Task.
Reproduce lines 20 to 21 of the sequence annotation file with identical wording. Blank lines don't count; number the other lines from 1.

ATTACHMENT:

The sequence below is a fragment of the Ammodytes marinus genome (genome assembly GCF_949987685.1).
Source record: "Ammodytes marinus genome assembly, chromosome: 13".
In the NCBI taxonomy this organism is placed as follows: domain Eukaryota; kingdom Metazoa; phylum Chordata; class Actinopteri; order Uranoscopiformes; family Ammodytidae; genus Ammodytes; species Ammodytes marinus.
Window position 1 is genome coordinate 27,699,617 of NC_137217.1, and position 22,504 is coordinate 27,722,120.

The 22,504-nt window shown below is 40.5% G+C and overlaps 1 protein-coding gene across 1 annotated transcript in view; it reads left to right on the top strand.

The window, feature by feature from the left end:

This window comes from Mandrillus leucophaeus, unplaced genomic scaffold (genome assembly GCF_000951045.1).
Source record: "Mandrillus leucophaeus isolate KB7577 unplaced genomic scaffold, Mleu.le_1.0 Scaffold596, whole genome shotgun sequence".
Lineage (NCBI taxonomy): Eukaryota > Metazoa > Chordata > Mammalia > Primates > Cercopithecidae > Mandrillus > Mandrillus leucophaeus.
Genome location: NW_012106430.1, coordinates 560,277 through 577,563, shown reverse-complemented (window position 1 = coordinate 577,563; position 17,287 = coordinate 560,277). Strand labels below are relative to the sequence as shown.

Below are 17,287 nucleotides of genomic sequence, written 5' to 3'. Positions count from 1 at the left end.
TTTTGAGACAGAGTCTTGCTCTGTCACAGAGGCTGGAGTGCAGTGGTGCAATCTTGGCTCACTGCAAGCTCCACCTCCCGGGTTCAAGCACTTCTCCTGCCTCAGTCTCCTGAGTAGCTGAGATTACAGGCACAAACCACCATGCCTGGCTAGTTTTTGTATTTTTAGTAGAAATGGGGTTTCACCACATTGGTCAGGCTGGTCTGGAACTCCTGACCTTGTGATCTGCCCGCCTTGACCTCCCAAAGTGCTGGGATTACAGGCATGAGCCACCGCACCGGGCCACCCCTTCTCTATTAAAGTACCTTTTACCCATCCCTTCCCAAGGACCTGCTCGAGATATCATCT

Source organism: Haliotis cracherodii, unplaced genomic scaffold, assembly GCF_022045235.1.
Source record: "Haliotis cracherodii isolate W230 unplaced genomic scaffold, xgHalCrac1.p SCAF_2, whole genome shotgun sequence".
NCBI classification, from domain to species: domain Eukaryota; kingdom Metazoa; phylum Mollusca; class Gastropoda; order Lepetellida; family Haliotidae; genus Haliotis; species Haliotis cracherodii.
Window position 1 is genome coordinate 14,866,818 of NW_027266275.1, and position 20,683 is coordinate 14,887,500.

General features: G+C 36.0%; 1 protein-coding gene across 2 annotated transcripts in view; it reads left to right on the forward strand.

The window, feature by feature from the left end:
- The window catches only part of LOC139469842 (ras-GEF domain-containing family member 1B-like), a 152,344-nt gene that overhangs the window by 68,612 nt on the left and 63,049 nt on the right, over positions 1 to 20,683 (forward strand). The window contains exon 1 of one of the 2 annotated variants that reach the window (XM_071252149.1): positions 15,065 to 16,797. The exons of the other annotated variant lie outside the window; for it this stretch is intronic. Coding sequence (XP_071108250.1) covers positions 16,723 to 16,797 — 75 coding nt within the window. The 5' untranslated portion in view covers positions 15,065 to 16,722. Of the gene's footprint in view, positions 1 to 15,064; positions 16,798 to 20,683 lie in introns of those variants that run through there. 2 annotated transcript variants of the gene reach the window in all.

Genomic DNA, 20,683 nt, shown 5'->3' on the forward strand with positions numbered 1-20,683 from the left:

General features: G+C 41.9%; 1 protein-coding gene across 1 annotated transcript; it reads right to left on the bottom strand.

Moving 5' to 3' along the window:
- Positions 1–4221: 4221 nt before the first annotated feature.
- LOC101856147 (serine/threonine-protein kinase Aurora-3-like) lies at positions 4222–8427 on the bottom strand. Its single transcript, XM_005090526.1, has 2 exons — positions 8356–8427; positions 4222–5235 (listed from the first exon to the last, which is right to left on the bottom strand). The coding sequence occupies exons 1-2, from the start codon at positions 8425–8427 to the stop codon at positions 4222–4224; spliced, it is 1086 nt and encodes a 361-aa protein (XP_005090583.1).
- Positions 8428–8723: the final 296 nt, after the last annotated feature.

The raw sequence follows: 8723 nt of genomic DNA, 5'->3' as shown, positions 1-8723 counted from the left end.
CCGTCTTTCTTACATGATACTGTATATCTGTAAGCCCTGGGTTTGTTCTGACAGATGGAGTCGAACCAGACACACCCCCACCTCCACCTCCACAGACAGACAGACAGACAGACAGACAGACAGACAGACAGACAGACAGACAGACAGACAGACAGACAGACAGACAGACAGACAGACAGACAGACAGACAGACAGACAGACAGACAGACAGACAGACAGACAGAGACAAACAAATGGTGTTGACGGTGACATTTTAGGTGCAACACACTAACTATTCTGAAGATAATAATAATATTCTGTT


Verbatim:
Genomic DNA, 20,683 nt, shown 5'->3' on the forward strand with positions numbered 1-20,683 from the left:

General features: G+C 41.9%; 1 protein-coding gene across 1 annotated transcript; it reads right to left on the bottom strand.